Tim DeChristopher Speaks About His Impending Prison Sentence

Oil and Gas Lease Monkeywrencher Faces up to 10 Years in Jail

Since he singlehandedly hijacked a government auction to lease oil and gas drilling rights on public lands next to the national parks in southern Utah, Tim DeChristopher has become one of the most electrifying figures in the environmental movement. His disruption of the auction — during which he grabbed a bidder’s paddle and claimed $1.79 million of leases without any intention of buying them — was brash and bold, a refreshingly unscripted act compared to the careful choreography of most political protests. His composure since he was charged with a pair of federal crimes has been a profile in courage. DeChristopher turned down a plea agreement with federal prosecutors then suffered through a number of unsympathetic rulings from a George W. Bush-appointed judge. On March 3, a jury of eight men and four women found him guilty of making false statements and violating the Onshore Oil and Gas Leasing Reform Act.

Photo courtesy ‪‬Mountainfilm

On June 23, DeChristopher will face sentencing — and he will almost certainly be ordered to serve time in federal prison. Last week I called him up and we spoke for half an hour about how he is preparing himself for jail and his thoughts on what it will take to spark more aggressive environmental activism. His gutsiness, his thoughtfulness, and his unwavering commitment to sustainability and social justice left me convinced that — from inside jail or after he gets out — Tim DeChristopher will be a powerful voice in the environmental movement for years to come.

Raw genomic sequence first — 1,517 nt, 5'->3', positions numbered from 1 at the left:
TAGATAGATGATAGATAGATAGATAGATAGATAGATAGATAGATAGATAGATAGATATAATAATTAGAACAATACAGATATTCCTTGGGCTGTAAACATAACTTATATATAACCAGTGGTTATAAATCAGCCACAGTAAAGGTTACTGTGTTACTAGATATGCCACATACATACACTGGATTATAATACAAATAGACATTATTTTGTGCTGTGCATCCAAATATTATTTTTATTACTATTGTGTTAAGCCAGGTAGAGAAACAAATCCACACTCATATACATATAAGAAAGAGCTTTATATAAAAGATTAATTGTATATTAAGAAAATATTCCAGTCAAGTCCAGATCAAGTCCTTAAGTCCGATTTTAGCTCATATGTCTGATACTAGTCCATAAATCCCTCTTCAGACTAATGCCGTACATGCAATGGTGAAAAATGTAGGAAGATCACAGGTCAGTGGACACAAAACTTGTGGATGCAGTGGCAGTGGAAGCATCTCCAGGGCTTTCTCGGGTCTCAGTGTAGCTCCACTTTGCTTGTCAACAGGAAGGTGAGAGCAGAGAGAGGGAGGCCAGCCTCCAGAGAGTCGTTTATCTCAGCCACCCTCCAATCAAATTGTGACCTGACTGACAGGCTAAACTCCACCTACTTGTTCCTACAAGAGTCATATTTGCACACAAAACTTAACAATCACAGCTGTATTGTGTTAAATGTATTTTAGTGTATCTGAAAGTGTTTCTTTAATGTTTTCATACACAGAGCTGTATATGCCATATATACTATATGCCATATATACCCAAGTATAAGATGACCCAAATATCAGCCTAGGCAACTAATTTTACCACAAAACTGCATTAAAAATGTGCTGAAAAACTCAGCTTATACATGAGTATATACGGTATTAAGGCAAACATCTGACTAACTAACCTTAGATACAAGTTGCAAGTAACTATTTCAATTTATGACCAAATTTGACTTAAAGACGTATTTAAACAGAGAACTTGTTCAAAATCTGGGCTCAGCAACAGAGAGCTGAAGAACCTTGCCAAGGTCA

Jason Mark: You face up to 10 years in prison and a $750,000 fine for your disruption of an oil and gas lease auction in December of 2008. That’s hard time. Are you scared?

Tim DeChristopher: Yeah. Yeah, definitely. But, I mean, first off, it’s something that I’ve had two-and-a-half years to get ready for. I’ve known that this was the consequence that I was facing since I went into the auction and decided to do it. And I made the choice that it was worth it and it’s turned out to be more worth it than I ever expected.

How so?

Well, at the time I had the perspective that it was a very direct action kind of mindset. I was doing this to keep that particular amount of oil in the ground. And that part of it has been effective. The auction was cancelled, those parcels have been protected. The oil is still in the ground. But I have also seen that the indirect impacts have probably been even greater — the impacts on other people, of empowering other people to action and stimulating this public discourse about what our role as citizens should be.